Italy is so hot right now that one of its top art galleries had to shut down early. And no, it’s not just because the country is likely one of the world’s most popular tourist destinations this summer. This one is all about the Mercury rising.
The Uffizi Gallery in Florence — home of world-famous works of historical art like Botticelli’s Birth of Venus painting and pieces by Leonardo da Vinci — announced they were closing five hours before the usual time on Friday, thanks to temperatures that are soaring in the Mediterranean region and across Europe up to more than 100 degrees Fahrenheit. Nicknamed “Lucifer,” the continental heatwave is proving a devilishly tricky beast to manage in the height of summer, especially given the crush of visitors attempting to take refuge in museums and gallery spaces.
According to artnet News, the Uffizi Gallery is Italy’s most-visited art museum. The all-important air conditioning system is supplied by cool water from the neighboring river Arno — but because the water levels are so low, the air conditioning system couldn’t run the way it needs to in order to cope with the summer tourist crowds on Friday.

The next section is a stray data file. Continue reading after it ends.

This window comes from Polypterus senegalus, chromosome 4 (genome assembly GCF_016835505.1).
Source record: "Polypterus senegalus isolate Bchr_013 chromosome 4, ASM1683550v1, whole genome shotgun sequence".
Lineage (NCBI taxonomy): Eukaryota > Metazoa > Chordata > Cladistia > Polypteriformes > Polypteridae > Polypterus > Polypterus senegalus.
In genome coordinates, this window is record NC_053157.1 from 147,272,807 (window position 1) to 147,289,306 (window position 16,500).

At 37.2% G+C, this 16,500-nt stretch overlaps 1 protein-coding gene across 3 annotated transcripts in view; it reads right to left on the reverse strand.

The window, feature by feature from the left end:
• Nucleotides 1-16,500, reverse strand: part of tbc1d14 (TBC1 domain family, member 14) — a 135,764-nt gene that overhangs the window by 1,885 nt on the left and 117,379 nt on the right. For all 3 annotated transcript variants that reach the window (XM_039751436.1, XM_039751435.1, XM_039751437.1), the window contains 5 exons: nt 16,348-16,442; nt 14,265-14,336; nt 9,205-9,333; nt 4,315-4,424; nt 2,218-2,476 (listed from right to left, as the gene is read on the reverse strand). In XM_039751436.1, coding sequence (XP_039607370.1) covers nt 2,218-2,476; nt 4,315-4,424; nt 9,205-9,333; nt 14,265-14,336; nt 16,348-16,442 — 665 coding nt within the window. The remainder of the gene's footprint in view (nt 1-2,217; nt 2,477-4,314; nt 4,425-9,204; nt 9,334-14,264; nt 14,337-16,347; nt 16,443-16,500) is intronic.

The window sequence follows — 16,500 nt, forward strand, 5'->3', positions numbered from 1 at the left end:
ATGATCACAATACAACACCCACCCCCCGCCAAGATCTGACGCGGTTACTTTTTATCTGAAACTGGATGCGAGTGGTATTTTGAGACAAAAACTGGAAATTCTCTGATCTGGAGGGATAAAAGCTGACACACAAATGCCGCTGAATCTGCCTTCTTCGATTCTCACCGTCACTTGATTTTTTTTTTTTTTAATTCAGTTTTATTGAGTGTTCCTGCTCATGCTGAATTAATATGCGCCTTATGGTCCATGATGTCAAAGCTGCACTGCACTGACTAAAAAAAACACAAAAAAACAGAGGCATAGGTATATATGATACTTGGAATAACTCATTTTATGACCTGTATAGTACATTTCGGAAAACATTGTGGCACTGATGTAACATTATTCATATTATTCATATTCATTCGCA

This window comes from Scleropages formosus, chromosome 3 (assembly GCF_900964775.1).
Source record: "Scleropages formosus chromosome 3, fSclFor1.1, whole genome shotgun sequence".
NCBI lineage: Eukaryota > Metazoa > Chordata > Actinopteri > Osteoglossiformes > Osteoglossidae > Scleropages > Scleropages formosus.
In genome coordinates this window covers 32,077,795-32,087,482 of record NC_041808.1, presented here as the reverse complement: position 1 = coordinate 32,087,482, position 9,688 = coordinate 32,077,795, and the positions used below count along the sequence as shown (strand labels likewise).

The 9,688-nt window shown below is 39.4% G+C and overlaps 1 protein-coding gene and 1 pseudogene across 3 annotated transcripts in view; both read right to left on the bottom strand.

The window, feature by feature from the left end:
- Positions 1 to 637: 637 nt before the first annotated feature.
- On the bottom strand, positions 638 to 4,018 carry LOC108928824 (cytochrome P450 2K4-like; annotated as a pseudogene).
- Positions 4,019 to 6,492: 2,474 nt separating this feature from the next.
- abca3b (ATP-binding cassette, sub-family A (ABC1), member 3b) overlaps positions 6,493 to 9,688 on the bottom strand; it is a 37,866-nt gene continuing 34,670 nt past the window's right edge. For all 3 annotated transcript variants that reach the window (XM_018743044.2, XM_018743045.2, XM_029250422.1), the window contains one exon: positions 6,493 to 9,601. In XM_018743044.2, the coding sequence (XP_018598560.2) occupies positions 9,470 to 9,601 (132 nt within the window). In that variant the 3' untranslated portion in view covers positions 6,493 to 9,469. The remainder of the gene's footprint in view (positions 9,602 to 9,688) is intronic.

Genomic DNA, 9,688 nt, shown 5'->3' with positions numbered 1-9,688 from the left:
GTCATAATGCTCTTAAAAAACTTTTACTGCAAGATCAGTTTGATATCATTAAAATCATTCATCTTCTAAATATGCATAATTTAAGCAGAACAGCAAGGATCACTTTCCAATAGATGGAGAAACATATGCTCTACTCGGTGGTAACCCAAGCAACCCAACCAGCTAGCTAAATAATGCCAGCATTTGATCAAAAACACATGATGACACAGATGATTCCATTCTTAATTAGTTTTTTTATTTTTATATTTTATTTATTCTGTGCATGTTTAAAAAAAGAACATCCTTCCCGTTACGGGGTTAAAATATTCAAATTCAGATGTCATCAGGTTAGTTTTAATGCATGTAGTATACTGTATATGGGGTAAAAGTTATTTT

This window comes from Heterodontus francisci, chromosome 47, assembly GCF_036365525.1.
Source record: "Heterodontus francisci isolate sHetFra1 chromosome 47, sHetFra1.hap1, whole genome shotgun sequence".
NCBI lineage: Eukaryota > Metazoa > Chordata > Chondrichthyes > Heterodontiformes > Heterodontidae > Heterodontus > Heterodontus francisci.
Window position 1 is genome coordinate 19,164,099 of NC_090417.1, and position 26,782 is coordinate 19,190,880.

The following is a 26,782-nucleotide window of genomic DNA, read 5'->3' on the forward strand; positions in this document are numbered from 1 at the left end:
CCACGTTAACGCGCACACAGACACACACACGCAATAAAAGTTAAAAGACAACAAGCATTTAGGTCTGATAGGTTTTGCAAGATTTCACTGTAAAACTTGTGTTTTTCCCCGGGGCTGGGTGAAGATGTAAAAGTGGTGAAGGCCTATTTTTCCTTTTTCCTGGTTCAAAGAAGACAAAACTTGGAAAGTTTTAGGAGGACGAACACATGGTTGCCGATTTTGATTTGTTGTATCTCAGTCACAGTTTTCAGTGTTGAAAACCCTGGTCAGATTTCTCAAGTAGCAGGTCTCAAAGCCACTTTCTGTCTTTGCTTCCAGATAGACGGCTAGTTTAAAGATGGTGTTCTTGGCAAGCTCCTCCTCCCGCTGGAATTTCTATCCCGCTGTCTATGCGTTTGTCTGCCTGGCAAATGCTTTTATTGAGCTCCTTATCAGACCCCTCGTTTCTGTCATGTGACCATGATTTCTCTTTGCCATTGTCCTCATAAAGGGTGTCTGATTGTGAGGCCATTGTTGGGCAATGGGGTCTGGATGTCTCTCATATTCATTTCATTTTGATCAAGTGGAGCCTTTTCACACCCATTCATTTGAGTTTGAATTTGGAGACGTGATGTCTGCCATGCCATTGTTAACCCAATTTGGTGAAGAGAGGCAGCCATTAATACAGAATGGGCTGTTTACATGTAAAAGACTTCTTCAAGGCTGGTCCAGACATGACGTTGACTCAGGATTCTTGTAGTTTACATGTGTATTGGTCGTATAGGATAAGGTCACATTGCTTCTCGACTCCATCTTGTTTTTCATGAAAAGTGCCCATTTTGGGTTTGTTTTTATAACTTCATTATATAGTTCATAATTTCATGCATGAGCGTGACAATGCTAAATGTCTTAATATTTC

Luckily, the museum director assured art fans that the priceless works themselves are, currently, still safe. It was just a matter of the comfort of sightseers, who had to find cooler temperatures (and their culture fix) elsewhere. The gallery was back up and running as normal on Saturday — but with only more high temperatures in the forecast, Lucifer might still strike again.
Correction: The original version of this story misstated the location of Michelangelo’s David. The iconic statue is housed in the Accademia Gallery, not the Uffizi Gallery.
- Climate-Conscious Architects Want Europe To Build Less
- The Red-State Governor Who's Not Afraid to Be 'Woke'
- Jonathan Van Ness: We Are Still Not Taking Monkeypox Seriously Enough
- The Not-So-Romantic Return of Europe's Sleeper Trains
- This Filmmaker Set Out To Record Her Family’s Journey Rebuilding Afghanistan. Her Work Is a Reminder of What’s at Stake
- Why Sunscreen Ingredients Need More Safety Data
- What Historians Think of the Joe Biden-Jimmy Carter Comparisons
- Author Mimi Zhu Is Relearning What It Means to Love After Trauma